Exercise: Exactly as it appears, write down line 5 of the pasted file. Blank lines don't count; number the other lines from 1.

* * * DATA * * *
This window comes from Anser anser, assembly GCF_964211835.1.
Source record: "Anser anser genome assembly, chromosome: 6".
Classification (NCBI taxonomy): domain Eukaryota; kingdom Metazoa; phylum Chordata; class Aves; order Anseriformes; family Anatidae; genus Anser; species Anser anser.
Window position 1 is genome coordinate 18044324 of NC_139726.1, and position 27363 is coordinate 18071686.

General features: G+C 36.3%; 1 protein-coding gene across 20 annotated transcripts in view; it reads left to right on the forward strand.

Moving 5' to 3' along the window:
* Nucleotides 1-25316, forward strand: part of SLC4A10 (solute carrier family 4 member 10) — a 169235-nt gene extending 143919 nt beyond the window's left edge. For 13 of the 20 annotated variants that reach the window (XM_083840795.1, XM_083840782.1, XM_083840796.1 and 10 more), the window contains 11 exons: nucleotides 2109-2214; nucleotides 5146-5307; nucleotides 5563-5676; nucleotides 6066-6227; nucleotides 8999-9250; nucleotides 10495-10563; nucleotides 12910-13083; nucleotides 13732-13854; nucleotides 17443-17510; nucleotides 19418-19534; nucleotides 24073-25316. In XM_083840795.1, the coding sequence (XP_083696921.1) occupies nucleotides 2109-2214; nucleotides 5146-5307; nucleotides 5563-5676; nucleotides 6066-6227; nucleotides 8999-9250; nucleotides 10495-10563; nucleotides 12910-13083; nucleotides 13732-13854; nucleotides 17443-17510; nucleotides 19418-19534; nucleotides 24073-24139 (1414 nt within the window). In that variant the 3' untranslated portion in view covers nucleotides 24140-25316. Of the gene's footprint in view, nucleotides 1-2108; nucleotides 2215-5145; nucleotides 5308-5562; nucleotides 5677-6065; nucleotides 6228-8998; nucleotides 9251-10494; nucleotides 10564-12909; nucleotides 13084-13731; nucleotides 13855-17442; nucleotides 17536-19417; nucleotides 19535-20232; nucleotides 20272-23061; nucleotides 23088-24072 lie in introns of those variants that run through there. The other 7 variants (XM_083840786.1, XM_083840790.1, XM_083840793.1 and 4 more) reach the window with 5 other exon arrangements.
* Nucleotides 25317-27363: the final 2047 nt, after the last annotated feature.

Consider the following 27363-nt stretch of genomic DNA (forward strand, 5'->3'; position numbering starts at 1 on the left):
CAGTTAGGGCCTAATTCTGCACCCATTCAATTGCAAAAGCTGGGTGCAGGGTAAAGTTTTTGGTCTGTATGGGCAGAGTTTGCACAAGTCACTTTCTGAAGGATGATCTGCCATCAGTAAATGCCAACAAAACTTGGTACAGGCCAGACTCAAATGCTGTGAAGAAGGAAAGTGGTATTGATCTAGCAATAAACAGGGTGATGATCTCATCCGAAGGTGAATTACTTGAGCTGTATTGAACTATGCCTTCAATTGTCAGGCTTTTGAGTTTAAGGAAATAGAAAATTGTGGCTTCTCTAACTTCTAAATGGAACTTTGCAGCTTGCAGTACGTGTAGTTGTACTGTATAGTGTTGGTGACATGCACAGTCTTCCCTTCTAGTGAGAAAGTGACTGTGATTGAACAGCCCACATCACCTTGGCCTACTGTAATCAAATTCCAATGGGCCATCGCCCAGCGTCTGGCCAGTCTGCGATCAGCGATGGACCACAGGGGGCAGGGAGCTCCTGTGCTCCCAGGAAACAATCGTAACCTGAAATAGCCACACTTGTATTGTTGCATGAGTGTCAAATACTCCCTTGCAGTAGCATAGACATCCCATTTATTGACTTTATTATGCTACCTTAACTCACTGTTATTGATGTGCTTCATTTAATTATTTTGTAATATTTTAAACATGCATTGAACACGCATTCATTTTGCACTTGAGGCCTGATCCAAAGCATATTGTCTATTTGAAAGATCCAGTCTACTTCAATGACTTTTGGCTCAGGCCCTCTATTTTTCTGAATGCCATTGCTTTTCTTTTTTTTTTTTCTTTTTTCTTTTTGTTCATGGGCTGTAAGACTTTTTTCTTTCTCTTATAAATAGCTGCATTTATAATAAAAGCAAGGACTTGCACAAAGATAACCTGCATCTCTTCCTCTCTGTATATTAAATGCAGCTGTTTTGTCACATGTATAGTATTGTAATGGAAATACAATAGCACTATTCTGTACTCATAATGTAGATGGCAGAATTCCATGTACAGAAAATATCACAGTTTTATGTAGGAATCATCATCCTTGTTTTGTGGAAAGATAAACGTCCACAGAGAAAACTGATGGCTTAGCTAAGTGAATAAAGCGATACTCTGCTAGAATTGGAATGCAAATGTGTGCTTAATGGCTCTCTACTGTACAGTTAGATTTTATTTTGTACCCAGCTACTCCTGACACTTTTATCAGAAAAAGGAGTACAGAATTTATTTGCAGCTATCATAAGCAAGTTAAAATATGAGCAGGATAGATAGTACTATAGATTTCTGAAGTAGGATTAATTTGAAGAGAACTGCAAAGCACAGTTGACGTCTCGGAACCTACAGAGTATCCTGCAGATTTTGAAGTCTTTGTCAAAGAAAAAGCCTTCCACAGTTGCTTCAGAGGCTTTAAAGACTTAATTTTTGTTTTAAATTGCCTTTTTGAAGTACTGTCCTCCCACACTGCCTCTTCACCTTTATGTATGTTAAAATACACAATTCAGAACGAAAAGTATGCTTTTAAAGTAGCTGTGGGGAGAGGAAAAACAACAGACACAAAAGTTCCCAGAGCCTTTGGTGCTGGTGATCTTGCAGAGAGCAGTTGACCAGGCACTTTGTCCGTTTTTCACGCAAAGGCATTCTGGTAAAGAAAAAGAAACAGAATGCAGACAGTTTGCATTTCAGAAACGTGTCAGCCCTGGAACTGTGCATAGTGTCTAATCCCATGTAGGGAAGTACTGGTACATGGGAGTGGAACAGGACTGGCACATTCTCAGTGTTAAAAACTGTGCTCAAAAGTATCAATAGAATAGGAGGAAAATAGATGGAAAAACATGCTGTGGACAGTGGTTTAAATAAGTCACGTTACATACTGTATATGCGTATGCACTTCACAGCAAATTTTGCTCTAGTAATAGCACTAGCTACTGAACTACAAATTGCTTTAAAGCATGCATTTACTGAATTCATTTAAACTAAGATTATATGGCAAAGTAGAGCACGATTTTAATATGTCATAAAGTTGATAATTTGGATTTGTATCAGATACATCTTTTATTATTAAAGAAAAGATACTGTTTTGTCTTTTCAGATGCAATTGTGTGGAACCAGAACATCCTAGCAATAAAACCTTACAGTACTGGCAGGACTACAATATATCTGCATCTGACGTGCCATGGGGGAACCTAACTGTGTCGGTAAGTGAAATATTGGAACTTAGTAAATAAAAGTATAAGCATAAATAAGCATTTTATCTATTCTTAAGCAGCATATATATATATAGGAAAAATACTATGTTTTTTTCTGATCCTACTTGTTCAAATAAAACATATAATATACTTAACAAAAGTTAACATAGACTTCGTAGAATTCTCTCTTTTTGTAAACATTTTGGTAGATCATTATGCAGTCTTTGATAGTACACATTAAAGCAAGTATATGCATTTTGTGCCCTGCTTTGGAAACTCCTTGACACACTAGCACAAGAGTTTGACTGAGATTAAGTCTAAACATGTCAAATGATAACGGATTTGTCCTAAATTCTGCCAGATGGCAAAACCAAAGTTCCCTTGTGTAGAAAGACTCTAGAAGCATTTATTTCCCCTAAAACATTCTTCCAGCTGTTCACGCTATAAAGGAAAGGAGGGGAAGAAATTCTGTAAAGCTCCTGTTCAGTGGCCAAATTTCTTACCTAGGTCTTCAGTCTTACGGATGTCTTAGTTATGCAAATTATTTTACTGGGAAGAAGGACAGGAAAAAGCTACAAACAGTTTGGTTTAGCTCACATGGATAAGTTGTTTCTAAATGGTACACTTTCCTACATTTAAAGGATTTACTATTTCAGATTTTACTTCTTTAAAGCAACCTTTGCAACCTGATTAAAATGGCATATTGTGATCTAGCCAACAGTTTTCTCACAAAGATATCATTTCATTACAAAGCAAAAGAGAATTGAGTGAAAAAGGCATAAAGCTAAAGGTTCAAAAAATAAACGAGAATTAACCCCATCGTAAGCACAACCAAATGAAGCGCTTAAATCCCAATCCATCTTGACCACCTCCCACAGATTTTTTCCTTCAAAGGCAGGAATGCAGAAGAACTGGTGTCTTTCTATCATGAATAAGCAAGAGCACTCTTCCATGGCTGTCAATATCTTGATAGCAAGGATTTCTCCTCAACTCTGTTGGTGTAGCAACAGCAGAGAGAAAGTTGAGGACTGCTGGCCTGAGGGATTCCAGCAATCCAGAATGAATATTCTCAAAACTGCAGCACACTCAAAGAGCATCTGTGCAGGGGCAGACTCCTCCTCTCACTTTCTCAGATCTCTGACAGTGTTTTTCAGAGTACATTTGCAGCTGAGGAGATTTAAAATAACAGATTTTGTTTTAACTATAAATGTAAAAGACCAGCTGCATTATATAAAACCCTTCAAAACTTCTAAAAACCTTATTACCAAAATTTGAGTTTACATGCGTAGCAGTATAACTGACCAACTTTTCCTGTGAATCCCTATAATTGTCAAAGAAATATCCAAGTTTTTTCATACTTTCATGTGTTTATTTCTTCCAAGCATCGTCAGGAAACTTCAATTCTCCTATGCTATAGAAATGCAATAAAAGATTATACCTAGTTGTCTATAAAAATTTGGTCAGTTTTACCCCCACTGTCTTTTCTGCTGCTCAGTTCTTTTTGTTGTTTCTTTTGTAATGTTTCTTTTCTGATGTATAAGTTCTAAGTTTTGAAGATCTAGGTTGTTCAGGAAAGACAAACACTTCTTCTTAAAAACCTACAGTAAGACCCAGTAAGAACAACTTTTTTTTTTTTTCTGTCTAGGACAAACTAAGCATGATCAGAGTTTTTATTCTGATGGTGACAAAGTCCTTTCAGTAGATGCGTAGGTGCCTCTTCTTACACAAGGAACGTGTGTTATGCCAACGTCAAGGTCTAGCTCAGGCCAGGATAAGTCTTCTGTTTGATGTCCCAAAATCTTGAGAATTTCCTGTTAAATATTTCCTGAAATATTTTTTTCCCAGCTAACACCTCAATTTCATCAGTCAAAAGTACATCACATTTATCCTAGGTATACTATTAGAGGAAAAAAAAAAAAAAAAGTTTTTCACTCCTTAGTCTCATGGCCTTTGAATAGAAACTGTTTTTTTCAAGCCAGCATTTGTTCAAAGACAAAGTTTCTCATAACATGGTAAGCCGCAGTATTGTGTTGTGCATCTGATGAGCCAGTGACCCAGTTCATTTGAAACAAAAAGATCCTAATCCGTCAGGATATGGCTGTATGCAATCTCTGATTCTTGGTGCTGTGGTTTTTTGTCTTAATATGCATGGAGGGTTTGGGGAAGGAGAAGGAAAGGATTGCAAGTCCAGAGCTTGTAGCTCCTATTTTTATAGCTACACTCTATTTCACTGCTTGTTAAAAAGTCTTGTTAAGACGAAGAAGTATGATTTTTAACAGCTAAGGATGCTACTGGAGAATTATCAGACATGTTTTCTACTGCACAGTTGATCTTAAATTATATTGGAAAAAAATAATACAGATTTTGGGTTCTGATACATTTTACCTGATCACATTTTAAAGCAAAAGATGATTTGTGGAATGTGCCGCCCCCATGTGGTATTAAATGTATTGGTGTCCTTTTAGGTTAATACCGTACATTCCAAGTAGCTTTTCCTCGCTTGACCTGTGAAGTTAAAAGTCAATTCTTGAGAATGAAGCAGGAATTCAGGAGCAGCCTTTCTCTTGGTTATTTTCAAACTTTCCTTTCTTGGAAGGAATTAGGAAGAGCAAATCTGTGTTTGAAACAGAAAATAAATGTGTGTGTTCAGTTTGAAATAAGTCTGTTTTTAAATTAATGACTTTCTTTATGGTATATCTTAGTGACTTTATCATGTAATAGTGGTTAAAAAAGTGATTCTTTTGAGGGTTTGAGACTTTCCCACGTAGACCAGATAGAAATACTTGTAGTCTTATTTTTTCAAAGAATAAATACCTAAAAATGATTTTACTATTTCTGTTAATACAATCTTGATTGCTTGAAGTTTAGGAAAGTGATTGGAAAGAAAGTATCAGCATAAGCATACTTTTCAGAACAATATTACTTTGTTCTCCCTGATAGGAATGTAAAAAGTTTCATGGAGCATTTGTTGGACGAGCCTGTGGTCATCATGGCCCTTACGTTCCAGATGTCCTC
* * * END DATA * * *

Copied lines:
General features: G+C 36.3%; 1 protein-coding gene across 20 annotated transcripts in view; it reads left to right on the forward strand.